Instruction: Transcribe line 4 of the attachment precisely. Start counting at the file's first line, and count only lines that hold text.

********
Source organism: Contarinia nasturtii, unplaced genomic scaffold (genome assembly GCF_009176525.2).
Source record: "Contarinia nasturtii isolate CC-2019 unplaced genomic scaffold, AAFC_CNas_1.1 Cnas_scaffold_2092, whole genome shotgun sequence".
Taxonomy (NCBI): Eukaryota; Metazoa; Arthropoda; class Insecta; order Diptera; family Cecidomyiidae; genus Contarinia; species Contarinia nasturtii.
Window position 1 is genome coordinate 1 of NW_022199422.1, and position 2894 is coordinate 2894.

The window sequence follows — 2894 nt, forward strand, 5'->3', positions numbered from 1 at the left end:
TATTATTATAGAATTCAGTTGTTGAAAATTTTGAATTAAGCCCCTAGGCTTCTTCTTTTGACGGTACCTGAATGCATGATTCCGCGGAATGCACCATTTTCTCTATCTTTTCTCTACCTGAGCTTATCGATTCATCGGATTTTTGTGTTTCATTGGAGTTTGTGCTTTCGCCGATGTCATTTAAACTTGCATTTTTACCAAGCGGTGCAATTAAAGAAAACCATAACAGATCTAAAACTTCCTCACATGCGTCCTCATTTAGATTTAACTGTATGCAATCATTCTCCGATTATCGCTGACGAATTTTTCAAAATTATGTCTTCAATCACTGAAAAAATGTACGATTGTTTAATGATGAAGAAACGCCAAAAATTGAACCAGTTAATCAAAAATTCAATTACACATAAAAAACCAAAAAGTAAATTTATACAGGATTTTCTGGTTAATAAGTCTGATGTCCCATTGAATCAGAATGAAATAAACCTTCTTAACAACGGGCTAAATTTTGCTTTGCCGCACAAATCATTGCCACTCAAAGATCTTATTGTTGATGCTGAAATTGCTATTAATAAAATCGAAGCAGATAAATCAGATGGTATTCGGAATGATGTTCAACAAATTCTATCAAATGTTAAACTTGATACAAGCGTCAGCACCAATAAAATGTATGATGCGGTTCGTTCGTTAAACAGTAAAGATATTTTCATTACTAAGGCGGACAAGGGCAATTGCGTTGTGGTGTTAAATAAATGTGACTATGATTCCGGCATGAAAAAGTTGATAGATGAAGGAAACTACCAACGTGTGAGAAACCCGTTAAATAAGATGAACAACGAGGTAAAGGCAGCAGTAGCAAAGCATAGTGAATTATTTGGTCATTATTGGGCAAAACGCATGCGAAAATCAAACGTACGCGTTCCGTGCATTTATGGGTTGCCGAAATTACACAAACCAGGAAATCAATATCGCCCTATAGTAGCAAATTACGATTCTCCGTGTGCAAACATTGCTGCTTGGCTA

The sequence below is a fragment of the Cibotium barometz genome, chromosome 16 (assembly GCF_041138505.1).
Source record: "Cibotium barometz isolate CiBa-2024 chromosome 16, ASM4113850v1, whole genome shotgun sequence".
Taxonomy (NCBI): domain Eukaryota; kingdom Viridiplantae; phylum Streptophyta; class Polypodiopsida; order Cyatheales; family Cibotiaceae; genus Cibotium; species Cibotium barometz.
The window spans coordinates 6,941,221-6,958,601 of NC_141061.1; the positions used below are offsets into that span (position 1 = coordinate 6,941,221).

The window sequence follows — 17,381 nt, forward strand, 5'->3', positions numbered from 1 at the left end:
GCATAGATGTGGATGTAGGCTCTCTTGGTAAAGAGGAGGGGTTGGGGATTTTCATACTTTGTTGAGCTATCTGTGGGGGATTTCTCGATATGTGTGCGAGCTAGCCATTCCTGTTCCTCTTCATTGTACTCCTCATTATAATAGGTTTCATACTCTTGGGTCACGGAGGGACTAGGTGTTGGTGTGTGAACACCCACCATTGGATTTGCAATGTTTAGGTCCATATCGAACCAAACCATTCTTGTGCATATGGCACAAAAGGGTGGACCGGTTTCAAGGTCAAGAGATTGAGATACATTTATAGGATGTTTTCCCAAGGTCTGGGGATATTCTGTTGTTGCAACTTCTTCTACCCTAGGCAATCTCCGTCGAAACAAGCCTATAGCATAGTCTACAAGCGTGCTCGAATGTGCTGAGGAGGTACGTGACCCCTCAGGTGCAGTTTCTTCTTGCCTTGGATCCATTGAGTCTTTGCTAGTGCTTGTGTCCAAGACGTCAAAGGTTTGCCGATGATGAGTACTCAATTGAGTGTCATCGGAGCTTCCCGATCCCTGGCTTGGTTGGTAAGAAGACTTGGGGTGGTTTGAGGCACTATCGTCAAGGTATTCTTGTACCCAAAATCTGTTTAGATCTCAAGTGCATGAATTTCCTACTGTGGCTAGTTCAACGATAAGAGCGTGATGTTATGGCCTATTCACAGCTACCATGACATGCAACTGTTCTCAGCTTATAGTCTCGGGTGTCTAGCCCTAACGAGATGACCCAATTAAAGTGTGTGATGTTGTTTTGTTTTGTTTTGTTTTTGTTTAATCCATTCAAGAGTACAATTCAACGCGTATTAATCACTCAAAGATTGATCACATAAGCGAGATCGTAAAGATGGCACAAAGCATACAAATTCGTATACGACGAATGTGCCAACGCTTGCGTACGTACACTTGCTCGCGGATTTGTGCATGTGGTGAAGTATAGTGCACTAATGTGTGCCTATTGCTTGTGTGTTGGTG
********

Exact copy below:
Window position 1 is genome coordinate 1 of NW_022199422.1, and position 2894 is coordinate 2894.